بسم الله الرحمن الرحيم
… some among the Armenians in the Diaspora would never want the Turks to recognize the genocide. If they do so, they’ll pull the rug out from under our feet and take the strongest bond that unites us. Just like the Turks have been in the habit of denying their wrongdoing, the Armenians have been in the habit of savoring the cocoon of victim hood. Apparently, there are some old habits that need to be changed on both sides.
I expected more historical knowledge and less dirty family secrets. The writer has a beautiful way in writing things, so much dark satirical humor. I didn’t continue reading the last third of the book, got a bit bored of the so many little details. I skimmed through it though, found out the ending and the answers to everything.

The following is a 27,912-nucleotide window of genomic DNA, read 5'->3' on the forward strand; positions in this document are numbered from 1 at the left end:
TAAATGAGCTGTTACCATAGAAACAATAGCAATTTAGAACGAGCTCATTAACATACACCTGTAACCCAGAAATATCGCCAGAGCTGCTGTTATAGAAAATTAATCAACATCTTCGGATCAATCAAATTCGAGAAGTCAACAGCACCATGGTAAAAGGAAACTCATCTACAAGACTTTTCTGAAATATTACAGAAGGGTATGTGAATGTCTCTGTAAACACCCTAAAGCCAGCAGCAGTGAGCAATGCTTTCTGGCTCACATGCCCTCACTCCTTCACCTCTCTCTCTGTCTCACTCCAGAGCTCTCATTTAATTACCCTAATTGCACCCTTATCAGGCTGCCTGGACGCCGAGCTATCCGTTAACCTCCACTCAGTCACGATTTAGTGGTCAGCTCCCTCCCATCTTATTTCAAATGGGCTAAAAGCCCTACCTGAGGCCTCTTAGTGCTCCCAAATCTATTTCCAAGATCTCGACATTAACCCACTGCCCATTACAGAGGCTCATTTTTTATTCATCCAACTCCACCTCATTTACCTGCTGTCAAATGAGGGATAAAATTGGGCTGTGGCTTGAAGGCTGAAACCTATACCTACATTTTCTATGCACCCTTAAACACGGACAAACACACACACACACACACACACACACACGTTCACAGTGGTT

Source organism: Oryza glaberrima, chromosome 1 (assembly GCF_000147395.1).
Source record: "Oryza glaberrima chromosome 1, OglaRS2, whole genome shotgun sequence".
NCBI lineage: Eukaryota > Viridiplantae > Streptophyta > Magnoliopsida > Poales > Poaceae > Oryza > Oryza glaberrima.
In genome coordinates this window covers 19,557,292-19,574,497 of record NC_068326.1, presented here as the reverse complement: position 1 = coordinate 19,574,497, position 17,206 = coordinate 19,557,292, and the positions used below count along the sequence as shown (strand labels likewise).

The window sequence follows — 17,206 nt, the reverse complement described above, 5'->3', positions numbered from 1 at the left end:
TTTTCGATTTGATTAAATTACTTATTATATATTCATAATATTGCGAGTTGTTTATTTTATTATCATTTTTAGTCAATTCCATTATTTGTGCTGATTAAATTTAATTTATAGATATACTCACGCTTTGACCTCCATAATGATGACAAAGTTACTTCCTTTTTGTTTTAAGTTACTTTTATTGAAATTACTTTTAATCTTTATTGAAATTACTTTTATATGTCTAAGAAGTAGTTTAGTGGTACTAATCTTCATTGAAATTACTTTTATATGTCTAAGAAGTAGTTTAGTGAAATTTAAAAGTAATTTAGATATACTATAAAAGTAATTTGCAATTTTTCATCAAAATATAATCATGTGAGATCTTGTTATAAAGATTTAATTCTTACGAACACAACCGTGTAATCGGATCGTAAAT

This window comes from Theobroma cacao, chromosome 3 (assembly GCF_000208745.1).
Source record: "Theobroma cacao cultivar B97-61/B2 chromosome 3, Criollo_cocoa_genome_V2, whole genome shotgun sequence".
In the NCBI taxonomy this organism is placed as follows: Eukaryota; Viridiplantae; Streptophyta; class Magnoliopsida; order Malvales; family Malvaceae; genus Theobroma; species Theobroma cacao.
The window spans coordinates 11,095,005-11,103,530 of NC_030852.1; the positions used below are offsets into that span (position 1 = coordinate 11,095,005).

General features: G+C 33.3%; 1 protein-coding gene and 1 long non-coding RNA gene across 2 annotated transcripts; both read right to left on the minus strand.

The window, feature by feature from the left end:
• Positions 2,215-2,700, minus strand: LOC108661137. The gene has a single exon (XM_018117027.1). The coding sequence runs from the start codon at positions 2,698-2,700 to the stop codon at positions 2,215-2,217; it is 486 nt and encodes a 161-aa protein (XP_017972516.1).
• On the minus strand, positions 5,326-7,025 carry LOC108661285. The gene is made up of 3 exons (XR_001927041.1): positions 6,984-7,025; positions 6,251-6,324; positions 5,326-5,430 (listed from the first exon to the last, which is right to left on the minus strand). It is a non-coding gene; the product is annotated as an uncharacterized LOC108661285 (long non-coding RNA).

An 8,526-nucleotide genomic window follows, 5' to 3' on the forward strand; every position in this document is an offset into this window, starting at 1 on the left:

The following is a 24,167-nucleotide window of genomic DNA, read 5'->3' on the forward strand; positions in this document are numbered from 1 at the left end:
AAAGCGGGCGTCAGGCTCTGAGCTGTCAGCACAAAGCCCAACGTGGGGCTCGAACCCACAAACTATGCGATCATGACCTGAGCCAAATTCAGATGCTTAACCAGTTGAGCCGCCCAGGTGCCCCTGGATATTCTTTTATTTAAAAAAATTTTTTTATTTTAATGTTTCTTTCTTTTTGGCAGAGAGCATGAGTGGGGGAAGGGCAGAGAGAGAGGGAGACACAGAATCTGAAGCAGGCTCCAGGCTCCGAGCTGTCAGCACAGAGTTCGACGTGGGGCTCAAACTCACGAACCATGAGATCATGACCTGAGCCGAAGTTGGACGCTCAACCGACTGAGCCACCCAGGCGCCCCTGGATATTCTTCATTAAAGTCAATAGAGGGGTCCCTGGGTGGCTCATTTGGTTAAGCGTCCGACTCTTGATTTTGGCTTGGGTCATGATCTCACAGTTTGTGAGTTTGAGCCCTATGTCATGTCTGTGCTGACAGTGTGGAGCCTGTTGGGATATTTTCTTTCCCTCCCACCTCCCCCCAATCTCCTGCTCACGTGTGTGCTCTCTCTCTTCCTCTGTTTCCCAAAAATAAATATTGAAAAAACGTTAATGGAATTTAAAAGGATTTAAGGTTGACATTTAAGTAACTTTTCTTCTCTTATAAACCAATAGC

I got in contact with my Armenian friend to ask her about the current Armenian situation. Apparently, injustice towards Armenians is still ongoing today. Also, many of their rights and lands are still out of their hands. The book made it seem like all what the Armenians suffered is in the past and now its all about just making the Turks “acknowledge” it. Based on what I learned from the book, my advice to the Armenians would have been to just forgive. But after talking to my friend, I realized forgiveness still can’t be made until some rights and lands are redeemed.